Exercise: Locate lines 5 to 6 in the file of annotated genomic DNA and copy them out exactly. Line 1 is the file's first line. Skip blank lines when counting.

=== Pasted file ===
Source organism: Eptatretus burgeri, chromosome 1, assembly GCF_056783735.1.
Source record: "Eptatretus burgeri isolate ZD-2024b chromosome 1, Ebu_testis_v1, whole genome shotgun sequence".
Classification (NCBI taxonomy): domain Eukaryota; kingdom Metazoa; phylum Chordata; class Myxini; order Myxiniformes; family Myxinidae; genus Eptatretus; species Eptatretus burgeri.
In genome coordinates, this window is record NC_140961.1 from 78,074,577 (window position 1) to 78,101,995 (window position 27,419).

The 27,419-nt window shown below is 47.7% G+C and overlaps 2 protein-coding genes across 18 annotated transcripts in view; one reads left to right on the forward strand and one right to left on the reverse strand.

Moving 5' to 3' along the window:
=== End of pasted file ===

The 27,419-nt window shown below is 47.7% G+C and overlaps 2 protein-coding genes across 18 annotated transcripts in view; one reads left to right on the forward strand and one right to left on the reverse strand.

Moving 5' to 3' along the window: